BY JENNIFER DOW
Before I begin, I would like to say that the goal in writing this is to come to a greater realization of the truth of memorization. I look forward to hearing your feedback as we co-inquire into this art of memorization.
There have been countless Charlotte Mason supporters who have stood firm in the assertion that to institute memory work in the education of the child is to treat that child like a machine. Treating a child like a machine would, of course, be incompatible with a CM education, namely because we would not be viewing the child as a person. So if this idea of memorization is accurate then I would have to agree and turn my back on such methods as well. I have, however, noticed some things as I have studied Charlotte Mason, her methods, and her teachings, and I believe these ideas are worth our attention.
First, before we go further, let us give ourselves a good definition of memorize and memory.
Memorize means to commit to memory or to learn by heart.
Memory comes from the Latin word memoria, meaning mindful or remembering. The Greek root means “to remember, from mind, or the same root.” Noah Webster’s Dictionary of the English Language defines memory as “the faculty of the mind by which it retains the knowledge of past.”
Modern dictionaries contain some of the following definitions:
The mental capacity or faculty of retaining and reviving facts, events, impressions, etc., or of recalling or recognizing previous experiences.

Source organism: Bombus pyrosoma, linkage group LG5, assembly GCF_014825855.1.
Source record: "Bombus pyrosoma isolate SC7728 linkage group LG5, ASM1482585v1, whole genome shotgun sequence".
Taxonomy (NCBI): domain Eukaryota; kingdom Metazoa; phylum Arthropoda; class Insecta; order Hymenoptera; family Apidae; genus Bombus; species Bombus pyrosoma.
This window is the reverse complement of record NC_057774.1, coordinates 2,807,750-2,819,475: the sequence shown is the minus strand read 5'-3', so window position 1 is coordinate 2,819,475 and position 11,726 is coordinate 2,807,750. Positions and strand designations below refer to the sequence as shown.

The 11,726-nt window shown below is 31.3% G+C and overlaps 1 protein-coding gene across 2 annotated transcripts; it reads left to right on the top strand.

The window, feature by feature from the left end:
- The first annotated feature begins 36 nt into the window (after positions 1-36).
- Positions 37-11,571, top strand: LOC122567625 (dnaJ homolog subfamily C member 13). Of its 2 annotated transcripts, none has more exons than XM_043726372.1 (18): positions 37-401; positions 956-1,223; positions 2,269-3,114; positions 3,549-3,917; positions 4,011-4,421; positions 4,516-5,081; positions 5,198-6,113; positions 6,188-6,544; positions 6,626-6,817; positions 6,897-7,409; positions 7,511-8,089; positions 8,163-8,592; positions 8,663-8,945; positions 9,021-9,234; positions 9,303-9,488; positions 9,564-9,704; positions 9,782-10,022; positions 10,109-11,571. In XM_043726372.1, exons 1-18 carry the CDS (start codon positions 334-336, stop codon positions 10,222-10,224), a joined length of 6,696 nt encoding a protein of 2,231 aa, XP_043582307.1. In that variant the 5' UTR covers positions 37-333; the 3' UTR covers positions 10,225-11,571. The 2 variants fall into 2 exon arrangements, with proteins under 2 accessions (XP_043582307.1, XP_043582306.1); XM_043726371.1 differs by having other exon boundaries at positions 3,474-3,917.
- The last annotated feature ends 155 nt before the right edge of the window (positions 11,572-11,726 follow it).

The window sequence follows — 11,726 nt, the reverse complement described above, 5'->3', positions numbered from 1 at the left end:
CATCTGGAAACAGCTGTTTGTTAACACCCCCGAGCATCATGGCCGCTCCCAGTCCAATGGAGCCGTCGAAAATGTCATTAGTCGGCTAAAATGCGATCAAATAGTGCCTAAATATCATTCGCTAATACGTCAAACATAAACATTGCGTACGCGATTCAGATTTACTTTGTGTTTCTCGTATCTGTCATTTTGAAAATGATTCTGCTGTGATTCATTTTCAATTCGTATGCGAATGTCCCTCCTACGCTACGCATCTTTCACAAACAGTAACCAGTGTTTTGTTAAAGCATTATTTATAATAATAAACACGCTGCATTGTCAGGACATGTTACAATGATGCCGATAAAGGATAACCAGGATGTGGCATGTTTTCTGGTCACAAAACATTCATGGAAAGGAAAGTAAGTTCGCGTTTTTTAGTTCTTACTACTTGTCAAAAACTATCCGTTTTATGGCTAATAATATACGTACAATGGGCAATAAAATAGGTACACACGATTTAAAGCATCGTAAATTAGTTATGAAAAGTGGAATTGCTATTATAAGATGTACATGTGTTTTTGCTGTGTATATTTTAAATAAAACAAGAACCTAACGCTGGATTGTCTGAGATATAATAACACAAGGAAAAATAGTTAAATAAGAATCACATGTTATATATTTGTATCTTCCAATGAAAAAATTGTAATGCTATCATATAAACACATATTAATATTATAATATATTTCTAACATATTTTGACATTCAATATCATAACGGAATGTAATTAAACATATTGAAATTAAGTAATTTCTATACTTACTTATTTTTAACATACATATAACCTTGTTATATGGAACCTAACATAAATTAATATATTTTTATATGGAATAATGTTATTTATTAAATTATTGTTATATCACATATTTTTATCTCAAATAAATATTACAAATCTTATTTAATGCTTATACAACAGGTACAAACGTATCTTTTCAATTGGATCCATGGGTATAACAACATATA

The act or fact of retaining and recalling impressions, facts, etc.; remembrance; recollection: to draw from memory.
A mental impression retained; a recollection: one’s earliest memories.
One of the things that struck me as I read these definitions was the emphasis on experience. This realization in turn made me immediately think of Charlotte Mason’s principle that education is the science of relations.
‘Education is the Science of Relations’; that is, a child has natural relations with a vast number of things and thoughts: so we train him upon physical exercises, nature lore, handicrafts, science and art, and upon many living books, for we know that our business is not to teach him all about anything, but to help him to make valid as many as may be of —
“Those first-born affinities
“That fit our new existence to existing things.”
She goes on to say,
‘Education is a Science of Relations;’ by which phrase we mean that children come into the world with a natural [appetite] for, and affinity with, all the material of knowledge; for interest in the heroic past and in the age of myths; for a desire to know about everything that moves and lives; about strange places and strange peoples; for a wish to handle material and to make; a desire to run and ride and row and do whatever the law of gravitation permits.
These two excerpts speak to the very nature of memory. “to know by heart” and to have “the mental capacity or faculty of retaining and reviving facts, events, impressions.”
The thing that made Charlotte Mason’s observations so brilliant was that she noticed some things were not fitted well for a drill type of memorization, and some were. For the former types of things, we have narration. Miss Mason would tell us “we narrate what we know.” In other words, we know something by heart if we can tell about it and recall our impressions about it.